All was quiet a week ago when Nicholas Baldwin returned to the Warren leg of the Great Ohio Lake-to-River Greenway for the first time since he reported being attacked on the bike trail last month.
This time, the 27-year-old Mineral Ridge man walked the trail with his parents and Warren City Councilman John Brown.
"It was hard for him, but I think he just wanted to go back for some closure," remarked his dad, Dennis. "But I don't think he'll try to ride through there again."
The Oct. 12 afternoon assault renewed concerns about safety along the Warren portion of the bike trail.
Last week, Brown, who regularly rides the trail, met with city police officials about plans to increase police presence along the Warren portion.
"Most of the time it's very quiet. There are times you can be riding and you don't see anyone. I would like that to change. I'd like to see more people using it," Brown said.
Tribune Chronicle photos / R. Michael Semple
Carl Antonelli of Champion bikes along the Warren leg of the Great Ohio Lake-to-River Greenway bike trail Friday afternoon between Woodland Street and Charles Avenue in Warren.
About a dozen Warren City police officers have been trained for the department's new bike patrol unit. Warren police Chief Eric Merkel said there are plans under way for the bike patrol to spend some of its time policing the bike trail.
"It's definitely what we've had in mind as we move forward," Merkel said.
He said crime along the bike trail isn't any more prevalent than in other parts of the city.
According to Warren City police records, calls coming into the police station the past several months in reference to the bike trail, specifically the areas of Woodland and Railroad streets where Baldwin was assaulted, are mostly about unruly juveniles, noise complaints, traffic stops at or near the intersection, crashes and the occasional suspicious person.
Zachary Svette, operations director for the Trumbull County MetroParks, said in his five years with MetroParks, he has never been aware of an incident like Baldwin's along any of the bike trail areas in Trumbull County, including Warren.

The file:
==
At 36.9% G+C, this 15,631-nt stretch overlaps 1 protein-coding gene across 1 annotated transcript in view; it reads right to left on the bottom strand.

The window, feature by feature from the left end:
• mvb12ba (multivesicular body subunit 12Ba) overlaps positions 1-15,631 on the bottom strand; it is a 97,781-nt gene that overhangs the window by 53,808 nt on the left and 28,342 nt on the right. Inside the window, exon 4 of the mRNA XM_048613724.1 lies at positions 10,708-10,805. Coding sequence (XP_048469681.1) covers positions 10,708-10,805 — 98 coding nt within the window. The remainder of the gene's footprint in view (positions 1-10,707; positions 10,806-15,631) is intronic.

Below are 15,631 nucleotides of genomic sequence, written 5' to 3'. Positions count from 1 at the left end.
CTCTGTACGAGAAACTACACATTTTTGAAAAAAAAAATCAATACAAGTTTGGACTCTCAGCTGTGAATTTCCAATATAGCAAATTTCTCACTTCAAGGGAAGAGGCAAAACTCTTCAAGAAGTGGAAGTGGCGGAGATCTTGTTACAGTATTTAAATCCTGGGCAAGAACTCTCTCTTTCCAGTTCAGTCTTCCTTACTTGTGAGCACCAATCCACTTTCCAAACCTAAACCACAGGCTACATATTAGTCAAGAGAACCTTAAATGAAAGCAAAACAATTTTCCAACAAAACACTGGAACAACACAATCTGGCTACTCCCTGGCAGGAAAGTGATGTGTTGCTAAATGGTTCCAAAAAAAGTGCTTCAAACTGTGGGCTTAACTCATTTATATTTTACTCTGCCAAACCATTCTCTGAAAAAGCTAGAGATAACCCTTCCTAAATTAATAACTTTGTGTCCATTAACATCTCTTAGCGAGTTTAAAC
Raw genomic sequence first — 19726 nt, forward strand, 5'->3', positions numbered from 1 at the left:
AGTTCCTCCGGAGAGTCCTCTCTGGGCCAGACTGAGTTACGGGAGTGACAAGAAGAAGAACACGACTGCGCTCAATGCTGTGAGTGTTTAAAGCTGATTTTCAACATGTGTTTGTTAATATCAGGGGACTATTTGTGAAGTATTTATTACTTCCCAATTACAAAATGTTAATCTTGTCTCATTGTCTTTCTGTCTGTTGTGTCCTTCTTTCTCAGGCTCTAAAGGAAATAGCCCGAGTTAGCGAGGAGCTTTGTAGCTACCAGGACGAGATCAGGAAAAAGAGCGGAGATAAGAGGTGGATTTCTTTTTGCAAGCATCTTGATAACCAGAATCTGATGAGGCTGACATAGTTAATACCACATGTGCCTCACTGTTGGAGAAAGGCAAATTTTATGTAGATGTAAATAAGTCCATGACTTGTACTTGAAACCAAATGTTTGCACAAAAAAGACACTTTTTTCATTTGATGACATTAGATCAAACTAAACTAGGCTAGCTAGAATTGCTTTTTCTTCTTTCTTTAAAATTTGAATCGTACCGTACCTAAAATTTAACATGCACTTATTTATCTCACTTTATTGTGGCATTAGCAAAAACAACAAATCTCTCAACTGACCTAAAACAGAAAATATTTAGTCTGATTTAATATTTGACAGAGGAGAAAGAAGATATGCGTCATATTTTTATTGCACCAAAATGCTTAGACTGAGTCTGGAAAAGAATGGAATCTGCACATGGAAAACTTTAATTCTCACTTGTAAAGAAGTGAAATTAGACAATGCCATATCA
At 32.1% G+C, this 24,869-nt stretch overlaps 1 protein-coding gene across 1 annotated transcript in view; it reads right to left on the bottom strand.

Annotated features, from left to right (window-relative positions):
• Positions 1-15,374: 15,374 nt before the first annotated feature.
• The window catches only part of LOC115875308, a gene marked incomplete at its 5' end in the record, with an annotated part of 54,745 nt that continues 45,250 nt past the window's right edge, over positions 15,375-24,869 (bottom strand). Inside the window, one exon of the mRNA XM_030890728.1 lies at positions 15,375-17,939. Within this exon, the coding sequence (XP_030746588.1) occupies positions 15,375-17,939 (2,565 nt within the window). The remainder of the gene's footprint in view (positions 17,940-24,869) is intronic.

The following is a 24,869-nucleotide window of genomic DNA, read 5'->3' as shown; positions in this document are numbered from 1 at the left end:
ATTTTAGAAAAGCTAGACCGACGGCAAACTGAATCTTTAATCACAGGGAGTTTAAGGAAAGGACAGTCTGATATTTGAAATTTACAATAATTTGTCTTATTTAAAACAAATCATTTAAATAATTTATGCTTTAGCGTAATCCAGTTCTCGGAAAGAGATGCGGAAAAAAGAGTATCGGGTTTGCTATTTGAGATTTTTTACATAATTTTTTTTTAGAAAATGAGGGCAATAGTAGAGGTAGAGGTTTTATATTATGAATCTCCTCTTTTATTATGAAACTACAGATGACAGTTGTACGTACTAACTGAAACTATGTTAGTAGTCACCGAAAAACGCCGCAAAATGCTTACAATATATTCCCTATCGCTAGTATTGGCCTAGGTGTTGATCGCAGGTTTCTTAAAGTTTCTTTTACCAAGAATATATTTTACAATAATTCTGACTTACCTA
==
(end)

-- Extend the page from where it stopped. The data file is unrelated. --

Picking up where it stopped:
"That's the first occurrence of anything like that that's happened on the bike trail since I've been here," he said. "I really believe it was probably a crime of opportunity. An isolated incident.
Brown spearheaded the "Bike to Work" campaign to encourage residents to avoid driving and start biking when it is possible. He said "a few bad apples can make it bad for everyone else."
Carl Antonelli of Champion, who also frequents the bike trail with his wife, Gladys, agreed.
"I think it's the exception rather than the rule," he said. "People who complain about it are usually the people who don't use it. The key is for more people to use it. There's safety in numbers. The more people who use it the safer it will be. I sympathize for the young man. You hate to see that anywhere. But will it keep me from using the bike trail? No."
Many local avid riders also said they will continue to ride the bike trail, including the portion that takes them through Warren.
David Ambrose on Warren, who said he's been on the bike trail a couple times this year, said he is always concerned about safety wherever he goes.
"I think it's a step forward for Warren to have a bike patrol, especially one that spends time on the bike trail," he said. "I think that would encourage more people to use it and the more people who use it the safer it will become. We really need to protect what we have and be a bicycle friendly community. I think the assault was a crime of opportunity. I don't think it's the norm."
Avid riders suggest riding with another person, always carrying a cell phone, avoid riding late at night and riding during daylight hours.